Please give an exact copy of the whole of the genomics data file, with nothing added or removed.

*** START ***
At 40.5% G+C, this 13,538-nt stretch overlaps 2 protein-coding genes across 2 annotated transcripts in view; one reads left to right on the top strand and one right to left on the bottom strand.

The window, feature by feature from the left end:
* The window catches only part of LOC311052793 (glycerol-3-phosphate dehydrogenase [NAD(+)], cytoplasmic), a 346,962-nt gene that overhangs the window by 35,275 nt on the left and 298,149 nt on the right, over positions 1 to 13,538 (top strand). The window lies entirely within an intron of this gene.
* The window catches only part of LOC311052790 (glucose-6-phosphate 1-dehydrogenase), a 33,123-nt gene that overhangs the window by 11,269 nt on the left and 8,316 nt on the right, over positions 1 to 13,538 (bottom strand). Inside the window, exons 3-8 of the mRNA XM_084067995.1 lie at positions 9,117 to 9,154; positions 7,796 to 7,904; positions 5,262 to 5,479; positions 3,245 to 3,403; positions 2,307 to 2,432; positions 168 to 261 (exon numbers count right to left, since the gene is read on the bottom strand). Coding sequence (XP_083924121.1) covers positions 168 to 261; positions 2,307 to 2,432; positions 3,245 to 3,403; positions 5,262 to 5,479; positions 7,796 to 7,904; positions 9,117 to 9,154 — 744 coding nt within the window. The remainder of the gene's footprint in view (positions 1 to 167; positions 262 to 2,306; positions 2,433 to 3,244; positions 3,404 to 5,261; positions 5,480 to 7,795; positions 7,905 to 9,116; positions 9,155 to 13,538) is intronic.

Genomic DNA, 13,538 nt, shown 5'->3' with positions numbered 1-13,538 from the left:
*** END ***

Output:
At 40.5% G+C, this 13,538-nt stretch overlaps 2 protein-coding genes across 2 annotated transcripts in view; one reads left to right on the top strand and one right to left on the bottom strand.

The window, feature by feature from the left end:
* The window catches only part of LOC311052793 (glycerol-3-phosphate dehydrogenase [NAD(+)], cytoplasmic), a 346,962-nt gene that overhangs the window by 35,275 nt on the left and 298,149 nt on the right, over positions 1 to 13,538 (top strand). The window lies entirely within an intron of this gene.
* The window catches only part of LOC311052790 (glucose-6-phosphate 1-dehydrogenase), a 33,123-nt gene that overhangs the window by 11,269 nt on the left and 8,316 nt on the right, over positions 1 to 13,538 (bottom strand). Inside the window, exons 3-8 of the mRNA XM_084067995.1 lie at positions 9,117 to 9,154; positions 7,796 to 7,904; positions 5,262 to 5,479; positions 3,245 to 3,403; positions 2,307 to 2,432; positions 168 to 261 (exon numbers count right to left, since the gene is read on the bottom strand). Coding sequence (XP_083924121.1) covers positions 168 to 261; positions 2,307 to 2,432; positions 3,245 to 3,403; positions 5,262 to 5,479; positions 7,796 to 7,904; positions 9,117 to 9,154 — 744 coding nt within the window. The remainder of the gene's footprint in view (positions 1 to 167; positions 262 to 2,306; positions 2,433 to 3,244; positions 3,404 to 5,261; positions 5,480 to 7,795; positions 7,905 to 9,116; positions 9,155 to 13,538) is intronic.

Genomic DNA, 13,538 nt, shown 5'->3' with positions numbered 1-13,538 from the left: